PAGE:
Mr Fiske's replacement is Kenneth Starr, 47, a Republican lawyer who served as solicitor-general under President George Bush. He was appointed by a panel of three senior appeal judges after re- enactment of the independent counsel law which had lapsed in 1993.
The news, which took Washington by surprise, came just as the first round of Whitewater hearings ended on Capitol Hill.
Mr Fiske had been appointed by the Attorney-General, Janet Reno, earlier this year. But despite apparently solid Republican credentials, he was increasingly attacked by senior Republicans as too sympathetic to the Clinton White House, and hostile to congressional efforts to investigate Whitewater.
At Mr Fiske's insistence, the Senate and House have had to confine their questioning to matters already dealt with in his published reports. The purpose was to avoid interferences with the judicial process of the kind which allowed Colonel Oliver North to go free in the Iran Contra affair. But the effect has been to reduce the hearings, for the most part, to a rancorous repetition of facts already known.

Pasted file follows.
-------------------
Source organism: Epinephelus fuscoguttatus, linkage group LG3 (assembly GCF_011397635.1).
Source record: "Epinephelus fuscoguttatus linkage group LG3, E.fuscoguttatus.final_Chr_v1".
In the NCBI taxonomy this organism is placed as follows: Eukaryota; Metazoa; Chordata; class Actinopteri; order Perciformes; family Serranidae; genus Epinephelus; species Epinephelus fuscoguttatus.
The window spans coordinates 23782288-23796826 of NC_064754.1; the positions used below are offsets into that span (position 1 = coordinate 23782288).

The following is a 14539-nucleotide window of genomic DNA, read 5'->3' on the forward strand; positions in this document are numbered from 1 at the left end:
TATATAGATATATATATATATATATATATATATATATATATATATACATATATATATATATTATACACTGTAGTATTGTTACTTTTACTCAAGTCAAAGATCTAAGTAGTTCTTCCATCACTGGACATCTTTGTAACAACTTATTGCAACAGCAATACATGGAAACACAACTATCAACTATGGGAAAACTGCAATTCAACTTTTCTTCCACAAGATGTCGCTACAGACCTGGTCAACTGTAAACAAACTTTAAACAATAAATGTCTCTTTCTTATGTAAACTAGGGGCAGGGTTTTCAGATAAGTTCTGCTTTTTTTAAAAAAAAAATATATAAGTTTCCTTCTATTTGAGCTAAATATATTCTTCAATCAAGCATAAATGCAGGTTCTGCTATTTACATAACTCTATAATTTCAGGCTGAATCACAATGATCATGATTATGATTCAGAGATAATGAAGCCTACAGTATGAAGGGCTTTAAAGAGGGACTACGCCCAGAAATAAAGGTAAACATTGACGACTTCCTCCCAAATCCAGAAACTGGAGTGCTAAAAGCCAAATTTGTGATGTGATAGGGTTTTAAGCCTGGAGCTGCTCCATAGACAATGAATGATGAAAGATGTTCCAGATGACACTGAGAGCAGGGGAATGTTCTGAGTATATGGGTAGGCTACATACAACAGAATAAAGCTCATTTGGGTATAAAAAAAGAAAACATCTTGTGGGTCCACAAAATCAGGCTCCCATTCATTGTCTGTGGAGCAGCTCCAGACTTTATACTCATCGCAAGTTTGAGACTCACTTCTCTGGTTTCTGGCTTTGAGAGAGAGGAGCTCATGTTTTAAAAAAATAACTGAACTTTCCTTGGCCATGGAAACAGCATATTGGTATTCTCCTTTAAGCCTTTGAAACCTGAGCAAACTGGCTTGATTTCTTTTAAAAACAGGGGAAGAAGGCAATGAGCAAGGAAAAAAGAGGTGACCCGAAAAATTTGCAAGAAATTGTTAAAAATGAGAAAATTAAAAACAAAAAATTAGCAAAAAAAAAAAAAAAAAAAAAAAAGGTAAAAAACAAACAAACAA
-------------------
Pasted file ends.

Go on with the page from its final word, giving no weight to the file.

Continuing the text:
The precise impact of Mr Starr's arrival was unclear last night but John Kerry, of Massachusetts, a senior member of the Senate Banking Committee, said it was bound to lengthen proceedings. That is unwelcome news for Mr Clinton.
It seemed unlikely last night Mr Starr would decide to re-open inquiries completed by Mr Fiske, in which he has cleared the White House of wrongdoing. Lately, however, Mr Fiske had been working on the Arkansas end of Whitewater. If Mr Starr starts the investigation again from scratch, Whitewater could prove a factor into the 1996 election year.